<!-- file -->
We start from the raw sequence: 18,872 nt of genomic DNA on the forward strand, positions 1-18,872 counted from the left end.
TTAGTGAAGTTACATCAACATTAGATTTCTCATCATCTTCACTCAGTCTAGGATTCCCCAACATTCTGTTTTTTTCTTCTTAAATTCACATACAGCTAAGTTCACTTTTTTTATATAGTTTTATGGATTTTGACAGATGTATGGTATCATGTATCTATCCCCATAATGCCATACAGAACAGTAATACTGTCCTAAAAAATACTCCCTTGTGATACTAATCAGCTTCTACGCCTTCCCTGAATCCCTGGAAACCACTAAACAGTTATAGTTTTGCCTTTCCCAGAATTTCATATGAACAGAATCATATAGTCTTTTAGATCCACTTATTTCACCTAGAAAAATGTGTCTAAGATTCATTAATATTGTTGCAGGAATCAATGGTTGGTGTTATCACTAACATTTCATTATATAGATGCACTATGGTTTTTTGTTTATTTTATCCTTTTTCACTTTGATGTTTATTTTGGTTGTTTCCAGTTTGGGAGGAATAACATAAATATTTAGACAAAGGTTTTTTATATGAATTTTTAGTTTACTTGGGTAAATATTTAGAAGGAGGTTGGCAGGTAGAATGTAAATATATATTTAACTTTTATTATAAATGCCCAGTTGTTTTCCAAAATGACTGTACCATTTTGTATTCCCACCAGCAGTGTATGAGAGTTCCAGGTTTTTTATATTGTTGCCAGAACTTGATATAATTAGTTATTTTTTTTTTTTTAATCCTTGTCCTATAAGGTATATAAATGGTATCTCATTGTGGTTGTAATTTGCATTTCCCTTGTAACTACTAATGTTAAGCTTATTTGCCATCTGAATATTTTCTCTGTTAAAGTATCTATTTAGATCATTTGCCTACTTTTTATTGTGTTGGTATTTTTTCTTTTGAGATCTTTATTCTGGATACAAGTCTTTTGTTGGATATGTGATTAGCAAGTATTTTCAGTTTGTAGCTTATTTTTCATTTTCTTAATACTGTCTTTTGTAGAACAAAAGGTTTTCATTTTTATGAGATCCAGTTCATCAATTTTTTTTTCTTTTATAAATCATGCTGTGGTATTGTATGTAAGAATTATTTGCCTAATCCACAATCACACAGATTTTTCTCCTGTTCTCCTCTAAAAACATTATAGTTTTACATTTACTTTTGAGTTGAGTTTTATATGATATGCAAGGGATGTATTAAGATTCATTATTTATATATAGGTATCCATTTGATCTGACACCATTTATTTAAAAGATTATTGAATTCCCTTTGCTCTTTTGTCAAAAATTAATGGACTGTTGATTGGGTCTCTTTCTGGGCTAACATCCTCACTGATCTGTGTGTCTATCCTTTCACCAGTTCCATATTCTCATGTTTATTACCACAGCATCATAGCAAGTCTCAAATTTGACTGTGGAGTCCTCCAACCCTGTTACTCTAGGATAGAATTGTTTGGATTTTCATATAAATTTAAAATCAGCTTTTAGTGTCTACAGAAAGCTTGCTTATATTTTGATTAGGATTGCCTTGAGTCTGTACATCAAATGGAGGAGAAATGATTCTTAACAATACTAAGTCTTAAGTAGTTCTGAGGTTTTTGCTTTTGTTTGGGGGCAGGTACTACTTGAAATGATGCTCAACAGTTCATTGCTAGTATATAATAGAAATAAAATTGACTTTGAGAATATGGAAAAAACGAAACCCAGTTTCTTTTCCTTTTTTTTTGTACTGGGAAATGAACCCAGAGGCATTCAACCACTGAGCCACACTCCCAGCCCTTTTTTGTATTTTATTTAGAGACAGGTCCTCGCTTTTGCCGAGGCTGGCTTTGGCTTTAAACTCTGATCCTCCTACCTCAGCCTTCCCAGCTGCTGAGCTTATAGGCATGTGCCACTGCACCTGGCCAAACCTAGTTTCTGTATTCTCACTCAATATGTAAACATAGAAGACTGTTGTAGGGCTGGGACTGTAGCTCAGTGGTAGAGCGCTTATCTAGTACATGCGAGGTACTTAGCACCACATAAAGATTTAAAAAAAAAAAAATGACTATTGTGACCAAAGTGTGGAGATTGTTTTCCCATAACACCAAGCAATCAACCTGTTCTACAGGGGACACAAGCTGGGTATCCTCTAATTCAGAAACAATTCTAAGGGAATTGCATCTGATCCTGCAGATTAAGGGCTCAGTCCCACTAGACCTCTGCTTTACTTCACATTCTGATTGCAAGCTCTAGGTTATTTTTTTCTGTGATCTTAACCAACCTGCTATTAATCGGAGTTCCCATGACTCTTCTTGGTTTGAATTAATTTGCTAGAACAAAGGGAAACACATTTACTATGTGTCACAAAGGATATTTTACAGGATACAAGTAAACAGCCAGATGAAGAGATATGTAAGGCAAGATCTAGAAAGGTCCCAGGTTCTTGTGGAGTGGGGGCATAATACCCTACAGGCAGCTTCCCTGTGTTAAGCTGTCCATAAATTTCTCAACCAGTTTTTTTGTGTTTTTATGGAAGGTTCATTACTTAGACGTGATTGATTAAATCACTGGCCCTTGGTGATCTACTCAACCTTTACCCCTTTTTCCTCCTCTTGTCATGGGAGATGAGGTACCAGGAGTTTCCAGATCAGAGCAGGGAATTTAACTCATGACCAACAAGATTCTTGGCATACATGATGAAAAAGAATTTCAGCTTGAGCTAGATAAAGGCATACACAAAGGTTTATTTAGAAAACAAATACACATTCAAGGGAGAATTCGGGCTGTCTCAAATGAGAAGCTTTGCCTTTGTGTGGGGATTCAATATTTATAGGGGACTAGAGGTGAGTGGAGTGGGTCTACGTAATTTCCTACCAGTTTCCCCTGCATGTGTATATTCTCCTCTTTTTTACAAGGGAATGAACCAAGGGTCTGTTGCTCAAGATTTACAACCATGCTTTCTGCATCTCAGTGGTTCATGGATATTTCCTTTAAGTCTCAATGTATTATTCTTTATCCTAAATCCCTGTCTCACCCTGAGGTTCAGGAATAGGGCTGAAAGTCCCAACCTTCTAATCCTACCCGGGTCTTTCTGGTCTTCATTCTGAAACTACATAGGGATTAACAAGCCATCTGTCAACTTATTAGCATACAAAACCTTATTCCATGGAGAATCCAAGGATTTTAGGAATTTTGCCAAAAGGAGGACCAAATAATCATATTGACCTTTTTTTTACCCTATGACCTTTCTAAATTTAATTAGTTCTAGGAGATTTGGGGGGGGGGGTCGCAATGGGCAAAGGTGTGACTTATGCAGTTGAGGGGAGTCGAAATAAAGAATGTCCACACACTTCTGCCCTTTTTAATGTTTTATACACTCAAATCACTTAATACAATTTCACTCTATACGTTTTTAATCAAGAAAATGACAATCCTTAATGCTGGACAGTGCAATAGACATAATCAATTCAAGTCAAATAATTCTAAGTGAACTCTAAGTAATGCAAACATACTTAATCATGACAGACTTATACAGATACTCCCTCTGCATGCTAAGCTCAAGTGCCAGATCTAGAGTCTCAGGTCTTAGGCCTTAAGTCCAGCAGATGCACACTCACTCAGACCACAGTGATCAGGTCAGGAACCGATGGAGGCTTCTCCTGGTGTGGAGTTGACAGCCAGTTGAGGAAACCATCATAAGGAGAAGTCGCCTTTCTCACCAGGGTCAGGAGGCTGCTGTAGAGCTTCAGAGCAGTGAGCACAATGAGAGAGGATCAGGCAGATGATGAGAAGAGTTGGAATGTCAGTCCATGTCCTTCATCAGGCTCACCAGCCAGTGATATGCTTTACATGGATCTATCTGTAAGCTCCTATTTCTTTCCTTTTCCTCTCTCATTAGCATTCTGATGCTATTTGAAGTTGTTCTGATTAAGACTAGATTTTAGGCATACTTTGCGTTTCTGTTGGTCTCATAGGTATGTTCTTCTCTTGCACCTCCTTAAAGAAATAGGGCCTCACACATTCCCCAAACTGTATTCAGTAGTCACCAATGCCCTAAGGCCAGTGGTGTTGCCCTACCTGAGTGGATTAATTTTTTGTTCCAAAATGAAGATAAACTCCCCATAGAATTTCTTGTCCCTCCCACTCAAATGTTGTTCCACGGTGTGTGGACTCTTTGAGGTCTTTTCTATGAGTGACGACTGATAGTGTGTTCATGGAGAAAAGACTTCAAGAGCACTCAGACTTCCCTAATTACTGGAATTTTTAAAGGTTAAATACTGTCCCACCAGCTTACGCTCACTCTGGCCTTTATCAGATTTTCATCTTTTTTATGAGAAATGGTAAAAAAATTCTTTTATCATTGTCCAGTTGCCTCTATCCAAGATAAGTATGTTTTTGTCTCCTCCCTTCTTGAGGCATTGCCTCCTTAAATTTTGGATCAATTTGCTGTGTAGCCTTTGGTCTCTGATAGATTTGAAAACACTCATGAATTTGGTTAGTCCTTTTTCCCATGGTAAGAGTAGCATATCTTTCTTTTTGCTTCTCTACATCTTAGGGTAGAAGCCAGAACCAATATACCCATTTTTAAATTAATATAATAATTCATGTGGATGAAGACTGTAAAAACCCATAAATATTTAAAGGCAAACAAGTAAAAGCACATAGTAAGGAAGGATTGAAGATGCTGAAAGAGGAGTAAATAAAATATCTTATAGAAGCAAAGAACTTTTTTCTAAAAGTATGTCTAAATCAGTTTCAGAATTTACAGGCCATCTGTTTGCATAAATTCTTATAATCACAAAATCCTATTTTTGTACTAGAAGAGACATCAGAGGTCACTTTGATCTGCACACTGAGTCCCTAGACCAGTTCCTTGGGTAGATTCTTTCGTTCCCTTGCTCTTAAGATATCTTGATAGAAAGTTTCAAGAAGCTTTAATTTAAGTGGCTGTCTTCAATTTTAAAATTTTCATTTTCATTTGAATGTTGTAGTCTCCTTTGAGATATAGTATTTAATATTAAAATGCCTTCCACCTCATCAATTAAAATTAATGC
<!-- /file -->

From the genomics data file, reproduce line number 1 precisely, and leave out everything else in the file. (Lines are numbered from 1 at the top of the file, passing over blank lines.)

We start from the raw sequence: 18,872 nt of genomic DNA on the forward strand, positions 1-18,872 counted from the left end.